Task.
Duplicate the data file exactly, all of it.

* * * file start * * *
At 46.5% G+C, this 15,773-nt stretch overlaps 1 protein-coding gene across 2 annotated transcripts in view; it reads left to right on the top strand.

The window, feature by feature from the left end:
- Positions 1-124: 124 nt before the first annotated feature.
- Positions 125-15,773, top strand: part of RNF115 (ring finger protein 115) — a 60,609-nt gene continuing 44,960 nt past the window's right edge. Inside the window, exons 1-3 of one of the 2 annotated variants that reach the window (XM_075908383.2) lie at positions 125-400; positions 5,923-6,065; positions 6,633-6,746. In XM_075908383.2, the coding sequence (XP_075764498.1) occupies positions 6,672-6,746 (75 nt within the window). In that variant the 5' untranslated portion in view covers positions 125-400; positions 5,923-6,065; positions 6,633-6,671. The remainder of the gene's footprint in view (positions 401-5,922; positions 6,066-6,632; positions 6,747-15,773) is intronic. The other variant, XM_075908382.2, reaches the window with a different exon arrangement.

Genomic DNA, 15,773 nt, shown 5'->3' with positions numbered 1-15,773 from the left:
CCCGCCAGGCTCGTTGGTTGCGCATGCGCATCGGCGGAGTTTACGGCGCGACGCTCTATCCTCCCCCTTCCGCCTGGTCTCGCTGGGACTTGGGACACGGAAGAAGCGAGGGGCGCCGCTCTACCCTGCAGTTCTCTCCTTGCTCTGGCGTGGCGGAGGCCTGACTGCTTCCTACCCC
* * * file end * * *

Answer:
At 46.5% G+C, this 15,773-nt stretch overlaps 1 protein-coding gene across 2 annotated transcripts in view; it reads left to right on the top strand.

The window, feature by feature from the left end:
- Positions 1-124: 124 nt before the first annotated feature.
- Positions 125-15,773, top strand: part of RNF115 (ring finger protein 115) — a 60,609-nt gene continuing 44,960 nt past the window's right edge. Inside the window, exons 1-3 of one of the 2 annotated variants that reach the window (XM_075908383.2) lie at positions 125-400; positions 5,923-6,065; positions 6,633-6,746. In XM_075908383.2, the coding sequence (XP_075764498.1) occupies positions 6,672-6,746 (75 nt within the window). In that variant the 5' untranslated portion in view covers positions 125-400; positions 5,923-6,065; positions 6,633-6,671. The remainder of the gene's footprint in view (positions 401-5,922; positions 6,066-6,632; positions 6,747-15,773) is intronic. The other variant, XM_075908382.2, reaches the window with a different exon arrangement.

Genomic DNA, 15,773 nt, shown 5'->3' with positions numbered 1-15,773 from the left:
CCCGCCAGGCTCGTTGGTTGCGCATGCGCATCGGCGGAGTTTACGGCGCGACGCTCTATCCTCCCCCTTCCGCCTGGTCTCGCTGGGACTTGGGACACGGAAGAAGCGAGGGGCGCCGCTCTACCCTGCAGTTCTCTCCTTGCTCTGGCGTGGCGGAGGCCTGACTGCTTCCTACCCC